Over recent months there have been a number of worrying developments concerning education, children’s rights, and the right to freedom of religion or belief (FoRB) in China. These include:
- Prohibitions against under 18s entering places of worship.
- Pressure from schools on children and parents to stop ‘believing in religion’.
- Blocked access to education on the basis of religious belief or practice (child or parents).
- Forced closure of faith-based educational facilities.
- Detention of minors in connection with their religion or belief.
These incidents are part of a new government focus on the control and management of religious activities, exemplified by the revised Regulations on Religious Affairs (RRA) which came into effect on 1 February 2018 and include articles pertaining to religion in education.1 Unregistered communities are being forcibly shut down, while religious groups registered with the government are being managed more tightly. Additionally, some Christian groups have been accused of belonging to ‘evil cults’ which are banned by the government under vaguely- worded anti-cult legislation. In each case the government’s focus is on the control of religious life, rather than the protection of FoRB.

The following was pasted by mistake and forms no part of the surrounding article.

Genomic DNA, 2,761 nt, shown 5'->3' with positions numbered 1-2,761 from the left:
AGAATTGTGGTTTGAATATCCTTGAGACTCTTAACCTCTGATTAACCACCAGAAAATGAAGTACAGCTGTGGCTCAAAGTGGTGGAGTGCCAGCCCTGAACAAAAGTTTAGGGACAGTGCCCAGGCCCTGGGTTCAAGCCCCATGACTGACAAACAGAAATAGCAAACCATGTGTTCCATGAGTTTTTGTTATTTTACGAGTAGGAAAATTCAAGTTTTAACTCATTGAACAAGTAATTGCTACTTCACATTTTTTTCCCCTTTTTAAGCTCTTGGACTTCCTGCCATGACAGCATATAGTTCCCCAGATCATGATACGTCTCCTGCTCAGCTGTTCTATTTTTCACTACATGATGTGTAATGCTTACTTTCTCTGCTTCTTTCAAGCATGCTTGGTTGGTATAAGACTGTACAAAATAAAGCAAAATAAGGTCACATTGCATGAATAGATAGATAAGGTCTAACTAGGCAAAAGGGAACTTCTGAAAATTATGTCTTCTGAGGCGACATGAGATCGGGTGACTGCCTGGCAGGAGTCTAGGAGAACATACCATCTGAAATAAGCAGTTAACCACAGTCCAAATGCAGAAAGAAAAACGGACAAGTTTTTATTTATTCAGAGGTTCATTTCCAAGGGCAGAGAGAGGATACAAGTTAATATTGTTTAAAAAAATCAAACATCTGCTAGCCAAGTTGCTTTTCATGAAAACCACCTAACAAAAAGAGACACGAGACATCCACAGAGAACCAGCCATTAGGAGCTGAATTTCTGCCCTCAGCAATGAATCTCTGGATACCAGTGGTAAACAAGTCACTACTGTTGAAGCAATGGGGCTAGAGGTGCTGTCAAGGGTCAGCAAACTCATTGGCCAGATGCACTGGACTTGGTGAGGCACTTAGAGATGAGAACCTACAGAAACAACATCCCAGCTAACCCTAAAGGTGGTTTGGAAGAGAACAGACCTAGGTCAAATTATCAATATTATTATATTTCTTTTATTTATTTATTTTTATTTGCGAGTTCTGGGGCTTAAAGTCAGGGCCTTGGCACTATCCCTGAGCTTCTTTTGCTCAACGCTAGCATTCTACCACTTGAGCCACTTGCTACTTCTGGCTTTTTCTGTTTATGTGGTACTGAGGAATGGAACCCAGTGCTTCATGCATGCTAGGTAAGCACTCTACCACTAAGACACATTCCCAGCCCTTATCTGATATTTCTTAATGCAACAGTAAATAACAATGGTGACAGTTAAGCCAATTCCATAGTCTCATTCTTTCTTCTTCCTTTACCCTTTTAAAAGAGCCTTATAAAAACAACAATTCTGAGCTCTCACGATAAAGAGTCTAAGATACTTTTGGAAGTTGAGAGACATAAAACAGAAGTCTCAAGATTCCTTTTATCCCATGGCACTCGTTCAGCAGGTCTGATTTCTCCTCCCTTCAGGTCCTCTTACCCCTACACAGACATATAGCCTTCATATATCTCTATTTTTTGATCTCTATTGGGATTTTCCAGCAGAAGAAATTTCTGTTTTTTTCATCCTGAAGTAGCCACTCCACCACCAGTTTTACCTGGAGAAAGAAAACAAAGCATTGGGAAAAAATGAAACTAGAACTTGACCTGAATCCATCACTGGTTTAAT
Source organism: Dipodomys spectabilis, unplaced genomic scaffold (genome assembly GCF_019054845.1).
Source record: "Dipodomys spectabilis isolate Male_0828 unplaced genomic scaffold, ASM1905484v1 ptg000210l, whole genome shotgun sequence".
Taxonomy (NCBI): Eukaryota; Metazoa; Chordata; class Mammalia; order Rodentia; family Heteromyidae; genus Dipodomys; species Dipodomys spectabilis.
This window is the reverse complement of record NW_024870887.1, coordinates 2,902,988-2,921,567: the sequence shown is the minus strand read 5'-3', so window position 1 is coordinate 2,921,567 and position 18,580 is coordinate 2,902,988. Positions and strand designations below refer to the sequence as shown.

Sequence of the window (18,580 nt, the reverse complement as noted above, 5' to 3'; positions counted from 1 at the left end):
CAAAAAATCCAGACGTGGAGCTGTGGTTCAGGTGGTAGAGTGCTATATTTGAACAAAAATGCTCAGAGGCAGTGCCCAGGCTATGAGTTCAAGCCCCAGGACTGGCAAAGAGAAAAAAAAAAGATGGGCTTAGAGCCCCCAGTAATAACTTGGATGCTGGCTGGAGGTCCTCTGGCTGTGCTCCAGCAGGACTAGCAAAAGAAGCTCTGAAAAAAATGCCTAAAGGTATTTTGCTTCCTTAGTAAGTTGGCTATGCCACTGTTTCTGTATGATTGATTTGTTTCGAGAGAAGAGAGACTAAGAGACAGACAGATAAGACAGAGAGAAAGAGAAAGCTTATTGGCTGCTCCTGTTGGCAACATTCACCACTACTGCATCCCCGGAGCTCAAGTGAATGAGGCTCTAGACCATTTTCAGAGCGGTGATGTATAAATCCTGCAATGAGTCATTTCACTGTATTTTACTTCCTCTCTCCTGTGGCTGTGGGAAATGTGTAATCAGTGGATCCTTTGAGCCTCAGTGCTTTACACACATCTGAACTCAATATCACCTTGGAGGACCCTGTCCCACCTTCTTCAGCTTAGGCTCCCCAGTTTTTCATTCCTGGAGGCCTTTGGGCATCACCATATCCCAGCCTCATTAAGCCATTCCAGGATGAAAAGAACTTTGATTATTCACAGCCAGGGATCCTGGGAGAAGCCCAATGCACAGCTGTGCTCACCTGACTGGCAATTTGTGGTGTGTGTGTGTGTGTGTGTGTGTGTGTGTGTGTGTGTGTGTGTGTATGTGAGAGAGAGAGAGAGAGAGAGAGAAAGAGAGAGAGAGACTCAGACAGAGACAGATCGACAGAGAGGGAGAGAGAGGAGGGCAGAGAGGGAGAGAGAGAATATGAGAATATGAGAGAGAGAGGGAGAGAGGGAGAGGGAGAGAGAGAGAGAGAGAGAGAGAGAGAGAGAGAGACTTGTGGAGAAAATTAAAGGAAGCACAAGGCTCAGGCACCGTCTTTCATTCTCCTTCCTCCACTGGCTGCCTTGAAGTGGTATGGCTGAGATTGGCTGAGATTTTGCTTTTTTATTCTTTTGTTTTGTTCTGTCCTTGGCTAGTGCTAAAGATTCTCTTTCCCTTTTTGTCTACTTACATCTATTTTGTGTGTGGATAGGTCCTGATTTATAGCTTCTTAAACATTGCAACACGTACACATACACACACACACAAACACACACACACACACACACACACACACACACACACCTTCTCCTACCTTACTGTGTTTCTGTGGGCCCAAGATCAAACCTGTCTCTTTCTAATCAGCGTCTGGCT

A child’s right to FoRB is guaranteed under Article 18 of the Universal Declaration of Human Rights (UDHR) and the International Covenant on Civil and Political Rights (ICCPR), as well as Article 14 of the United Nations Convention on the Rights of the Child (CRC), which China has ratified. Furthermore, the child’s right to education without discrimination is guaranteed by Article 26 of the UDHR and Articles 28 and 29 of the CRC. The right to education is guaranteed in Article 13 of the International Covenant on Economic, Social and Cultural Rights (ICESCR), which China has also ratified.